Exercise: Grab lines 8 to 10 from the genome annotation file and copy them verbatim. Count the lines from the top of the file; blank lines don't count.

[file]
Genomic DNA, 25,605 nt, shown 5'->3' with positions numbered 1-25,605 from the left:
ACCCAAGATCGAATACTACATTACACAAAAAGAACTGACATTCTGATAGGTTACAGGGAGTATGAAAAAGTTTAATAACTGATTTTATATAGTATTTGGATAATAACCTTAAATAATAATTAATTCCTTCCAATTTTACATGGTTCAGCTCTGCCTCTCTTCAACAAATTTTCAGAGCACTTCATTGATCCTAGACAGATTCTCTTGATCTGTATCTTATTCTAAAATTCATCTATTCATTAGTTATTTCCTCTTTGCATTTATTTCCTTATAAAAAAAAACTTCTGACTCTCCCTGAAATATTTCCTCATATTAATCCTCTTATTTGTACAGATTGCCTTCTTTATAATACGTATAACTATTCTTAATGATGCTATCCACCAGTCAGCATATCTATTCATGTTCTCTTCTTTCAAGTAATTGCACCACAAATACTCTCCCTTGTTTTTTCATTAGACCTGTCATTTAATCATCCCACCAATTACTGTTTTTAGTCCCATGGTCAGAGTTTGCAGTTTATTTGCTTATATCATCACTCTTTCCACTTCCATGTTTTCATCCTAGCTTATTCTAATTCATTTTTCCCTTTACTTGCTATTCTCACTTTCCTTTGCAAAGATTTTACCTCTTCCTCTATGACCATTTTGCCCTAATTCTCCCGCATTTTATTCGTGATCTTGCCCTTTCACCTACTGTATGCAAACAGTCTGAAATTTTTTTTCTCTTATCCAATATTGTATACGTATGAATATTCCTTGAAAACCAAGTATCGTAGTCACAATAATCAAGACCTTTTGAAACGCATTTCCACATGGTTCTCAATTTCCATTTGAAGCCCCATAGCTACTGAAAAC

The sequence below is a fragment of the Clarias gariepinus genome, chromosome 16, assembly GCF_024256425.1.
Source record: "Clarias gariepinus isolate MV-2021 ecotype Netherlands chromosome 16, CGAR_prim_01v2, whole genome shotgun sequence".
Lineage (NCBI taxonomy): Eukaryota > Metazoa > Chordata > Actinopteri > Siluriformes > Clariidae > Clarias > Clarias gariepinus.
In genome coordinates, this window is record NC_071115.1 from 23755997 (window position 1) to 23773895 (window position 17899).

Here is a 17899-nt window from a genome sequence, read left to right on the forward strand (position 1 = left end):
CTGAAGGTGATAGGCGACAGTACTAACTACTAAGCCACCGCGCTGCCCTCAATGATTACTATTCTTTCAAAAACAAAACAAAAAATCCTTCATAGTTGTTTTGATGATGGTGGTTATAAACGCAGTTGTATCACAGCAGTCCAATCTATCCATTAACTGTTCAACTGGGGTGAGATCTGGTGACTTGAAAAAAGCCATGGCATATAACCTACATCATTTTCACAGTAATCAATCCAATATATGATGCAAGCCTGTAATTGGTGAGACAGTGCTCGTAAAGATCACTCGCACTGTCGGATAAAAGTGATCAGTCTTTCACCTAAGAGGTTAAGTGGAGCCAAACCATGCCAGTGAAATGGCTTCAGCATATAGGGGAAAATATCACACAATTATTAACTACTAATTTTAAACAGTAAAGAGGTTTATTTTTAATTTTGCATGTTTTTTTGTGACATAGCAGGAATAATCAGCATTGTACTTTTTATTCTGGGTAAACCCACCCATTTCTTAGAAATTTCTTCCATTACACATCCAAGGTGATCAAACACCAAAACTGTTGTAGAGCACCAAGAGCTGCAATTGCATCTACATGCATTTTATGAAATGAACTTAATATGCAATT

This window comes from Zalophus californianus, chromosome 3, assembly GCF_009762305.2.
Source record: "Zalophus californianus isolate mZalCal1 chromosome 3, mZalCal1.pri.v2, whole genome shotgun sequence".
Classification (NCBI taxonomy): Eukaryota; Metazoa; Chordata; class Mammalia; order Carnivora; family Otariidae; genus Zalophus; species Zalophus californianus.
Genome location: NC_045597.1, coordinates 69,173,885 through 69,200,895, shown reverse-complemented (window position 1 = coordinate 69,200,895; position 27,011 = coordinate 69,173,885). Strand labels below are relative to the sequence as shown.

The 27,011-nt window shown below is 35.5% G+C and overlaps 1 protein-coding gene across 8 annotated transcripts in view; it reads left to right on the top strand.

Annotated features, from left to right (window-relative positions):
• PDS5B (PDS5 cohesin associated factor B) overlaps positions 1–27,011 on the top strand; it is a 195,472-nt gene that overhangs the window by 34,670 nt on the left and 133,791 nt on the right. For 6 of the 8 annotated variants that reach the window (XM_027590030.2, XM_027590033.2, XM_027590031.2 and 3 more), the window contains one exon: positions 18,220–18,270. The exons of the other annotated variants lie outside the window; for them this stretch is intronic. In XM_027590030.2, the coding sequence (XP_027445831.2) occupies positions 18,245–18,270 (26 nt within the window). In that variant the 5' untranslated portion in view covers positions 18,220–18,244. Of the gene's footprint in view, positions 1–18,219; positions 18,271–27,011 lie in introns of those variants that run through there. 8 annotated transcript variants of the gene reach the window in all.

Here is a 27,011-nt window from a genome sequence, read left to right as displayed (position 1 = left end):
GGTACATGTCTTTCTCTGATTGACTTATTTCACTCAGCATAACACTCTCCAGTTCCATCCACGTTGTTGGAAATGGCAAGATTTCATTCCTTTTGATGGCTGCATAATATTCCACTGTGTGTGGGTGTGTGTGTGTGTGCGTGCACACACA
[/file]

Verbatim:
CTGAAGGTGATAGGCGACAGTACTAACTACTAAGCCACCGCGCTGCCCTCAATGATTACTATTCTTTCAAAAACAAAACAAAAAATCCTTCATAGTTGTTTTGATGATGGTGGTTATAAACGCAGTTGTATCACAGCAGTCCAATCTATCCATTAACTGTTCAACTGGGGTGAGATCTGGTGACTTGAAAAAAGCCATGGCATATAACCTACATCATTTTCACAGTAATCAATCCAATATATGATGCAAGCCTGTAATTGGTGAGACAGTGCTCGTAAAGATCACTCGCACTGTCGGATAAAAGTGATCAGTCTTTCACCTAAGAGGTTAAGTGGAGCCAAACCATGCCAGTGAAATGGCTTCAGCATATAGGGGAAAATATCACACAATTATTAACTACTAATTTTAAACAGTAAAGAGGTTTATTTTTAATTTTGCATGTTTTTTTGTGACATAGCAGGAATAATCAGCATTGTACTTTTTATTCTGGGTAAACCCACCCATTTCTTAGAAATTTCTTCCATTACACATCCAAGGTGATCAAACACCAAAACTGTTGTAGAGCACCAAGAGCTGCAATTGCATCTACATGCATTTTATGAAATGAACTTAATATGCAATT

This window comes from Zalophus californianus, chromosome 3, assembly GCF_009762305.2.
Source record: "Zalophus californianus isolate mZalCal1 chromosome 3, mZalCal1.pri.v2, whole genome shotgun sequence".